We love the connection, crave it even, yet we cannot afford to call good evil and evil good, for that has been the beginning of the end for every major society and culture in history.

  4. Jim Rubart says:

    My neck hurts. I nodded a bit too vigorously.

  5. Tina F. says:

    I’m missing it. Love your thoughts.

  6. jenni says:

    hey! i would love to be part of it. thanks. we need to grow up and dig deeper. hope i can serve up something at the table.

  7. Mary DeMuth says:

    Hanging out with my writing tribe at Mount Hermon fueled again the love/fascination/need for artistic communities. You might want to consider a different vehicle from a blog, though.

  8. Kim Conolly says:

    A feeling of shaking and heaviness comes over me as I ponder your thoughts…. Generation X, and the world in whole, is so hungry for depth. We are so willing to look for depth in temporal and ephemeral relationships. True connectedness will come with a renewed birth of true Truth. God can stand on His own. But, will I stand for God? Ego and the ephemeral – how close they are intertwined.

  9. David Baker says:

    What an insightful observation.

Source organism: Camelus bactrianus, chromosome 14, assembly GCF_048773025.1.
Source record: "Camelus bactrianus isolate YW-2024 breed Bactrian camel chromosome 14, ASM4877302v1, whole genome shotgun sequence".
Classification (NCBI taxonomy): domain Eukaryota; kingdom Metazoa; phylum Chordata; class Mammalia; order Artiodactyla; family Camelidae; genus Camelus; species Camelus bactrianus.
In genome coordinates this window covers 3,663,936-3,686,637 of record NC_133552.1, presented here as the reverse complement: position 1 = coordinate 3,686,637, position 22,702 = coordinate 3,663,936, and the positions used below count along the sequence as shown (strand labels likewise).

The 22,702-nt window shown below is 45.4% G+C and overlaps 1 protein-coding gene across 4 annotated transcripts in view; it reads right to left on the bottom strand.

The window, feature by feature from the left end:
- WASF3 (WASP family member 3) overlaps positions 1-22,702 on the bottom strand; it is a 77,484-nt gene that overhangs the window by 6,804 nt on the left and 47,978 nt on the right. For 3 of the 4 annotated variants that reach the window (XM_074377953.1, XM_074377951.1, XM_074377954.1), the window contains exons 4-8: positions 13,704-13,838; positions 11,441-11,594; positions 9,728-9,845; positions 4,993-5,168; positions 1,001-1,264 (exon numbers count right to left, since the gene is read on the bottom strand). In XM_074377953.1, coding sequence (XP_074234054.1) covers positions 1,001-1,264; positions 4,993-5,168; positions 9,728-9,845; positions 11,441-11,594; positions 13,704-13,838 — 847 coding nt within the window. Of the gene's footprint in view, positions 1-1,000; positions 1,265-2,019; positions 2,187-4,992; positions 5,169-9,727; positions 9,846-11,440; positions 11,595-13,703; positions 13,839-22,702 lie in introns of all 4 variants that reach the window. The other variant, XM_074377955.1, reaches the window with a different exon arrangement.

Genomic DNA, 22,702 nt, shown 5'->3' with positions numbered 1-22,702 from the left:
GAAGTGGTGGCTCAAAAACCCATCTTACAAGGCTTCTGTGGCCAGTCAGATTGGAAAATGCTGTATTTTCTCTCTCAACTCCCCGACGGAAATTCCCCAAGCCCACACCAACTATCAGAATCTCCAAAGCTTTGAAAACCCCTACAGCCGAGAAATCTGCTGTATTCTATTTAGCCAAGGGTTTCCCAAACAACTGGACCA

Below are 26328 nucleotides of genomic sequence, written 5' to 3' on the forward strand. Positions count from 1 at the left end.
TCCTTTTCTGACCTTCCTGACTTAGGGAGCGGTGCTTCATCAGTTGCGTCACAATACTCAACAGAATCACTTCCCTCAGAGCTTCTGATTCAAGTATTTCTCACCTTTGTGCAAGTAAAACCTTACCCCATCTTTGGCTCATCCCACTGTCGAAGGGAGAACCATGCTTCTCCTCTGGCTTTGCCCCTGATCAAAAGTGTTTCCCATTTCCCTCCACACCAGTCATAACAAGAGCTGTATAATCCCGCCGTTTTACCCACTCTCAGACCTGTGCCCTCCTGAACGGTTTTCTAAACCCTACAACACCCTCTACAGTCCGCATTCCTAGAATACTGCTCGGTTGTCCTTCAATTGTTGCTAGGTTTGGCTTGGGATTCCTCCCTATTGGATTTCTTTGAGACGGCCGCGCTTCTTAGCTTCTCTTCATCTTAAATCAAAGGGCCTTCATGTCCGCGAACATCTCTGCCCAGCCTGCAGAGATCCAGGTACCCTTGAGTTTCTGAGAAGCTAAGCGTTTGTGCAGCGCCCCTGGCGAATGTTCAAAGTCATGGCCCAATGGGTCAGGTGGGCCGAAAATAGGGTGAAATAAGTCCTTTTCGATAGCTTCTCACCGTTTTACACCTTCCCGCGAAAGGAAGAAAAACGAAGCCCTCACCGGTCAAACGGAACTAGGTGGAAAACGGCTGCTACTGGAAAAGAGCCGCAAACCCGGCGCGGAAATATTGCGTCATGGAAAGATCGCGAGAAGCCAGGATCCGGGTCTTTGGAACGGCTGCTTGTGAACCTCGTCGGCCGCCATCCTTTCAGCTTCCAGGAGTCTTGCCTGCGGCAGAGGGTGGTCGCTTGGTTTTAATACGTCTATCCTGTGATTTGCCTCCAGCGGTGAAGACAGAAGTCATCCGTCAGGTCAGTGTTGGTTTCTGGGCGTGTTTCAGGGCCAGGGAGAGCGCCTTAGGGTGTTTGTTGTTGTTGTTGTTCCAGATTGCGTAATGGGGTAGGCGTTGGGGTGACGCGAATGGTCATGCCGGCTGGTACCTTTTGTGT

It’s about a sacred conversation and I love it.
    Count me in.

  10. David Baker says:

    Upon further reflection, Mick, it occurs to me that Truth, as Jesus, IS relational in its very essence. To the extent we communicate the relationship of Christ to life through the vehicle of conversation, we have shared Truth without getting hung up on objective facticity.

  11. Dad says:

    I’m nowhere near the writer you all are, but I love hanging out and soaking what I can. I’d definitely join your group. I love what I pick up from you and your friends. Baker’s word “facticity” is awesomacious!

  12. So I’m reading John Gardner’s “On Becoming a Novelist” — though I never aspire to ascend to fiction — and as I turn the pages, I’ve been thinking about the hope of community…. and how, yes, it needs speak to the whole writer: